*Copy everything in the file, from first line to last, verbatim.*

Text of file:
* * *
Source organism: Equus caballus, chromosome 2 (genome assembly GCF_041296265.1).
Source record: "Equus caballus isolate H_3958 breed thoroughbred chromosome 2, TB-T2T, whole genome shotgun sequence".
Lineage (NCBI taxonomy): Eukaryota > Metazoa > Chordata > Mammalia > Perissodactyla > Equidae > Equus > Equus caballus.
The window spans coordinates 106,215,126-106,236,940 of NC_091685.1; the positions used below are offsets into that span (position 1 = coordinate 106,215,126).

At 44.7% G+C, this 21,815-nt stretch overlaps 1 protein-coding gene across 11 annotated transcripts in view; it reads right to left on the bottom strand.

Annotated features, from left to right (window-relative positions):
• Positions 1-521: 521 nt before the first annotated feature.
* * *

Source organism: Equus caballus, chromosome 2 (genome assembly GCF_041296265.1).
Source record: "Equus caballus isolate H_3958 breed thoroughbred chromosome 2, TB-T2T, whole genome shotgun sequence".
Lineage (NCBI taxonomy): Eukaryota > Metazoa > Chordata > Mammalia > Perissodactyla > Equidae > Equus > Equus caballus.
The window spans coordinates 106,215,126-106,236,940 of NC_091685.1; the positions used below are offsets into that span (position 1 = coordinate 106,215,126).

At 44.7% G+C, this 21,815-nt stretch overlaps 1 protein-coding gene across 11 annotated transcripts in view; it reads right to left on the bottom strand.

Annotated features, from left to right (window-relative positions):
• Positions 1-521: 521 nt before the first annotated feature.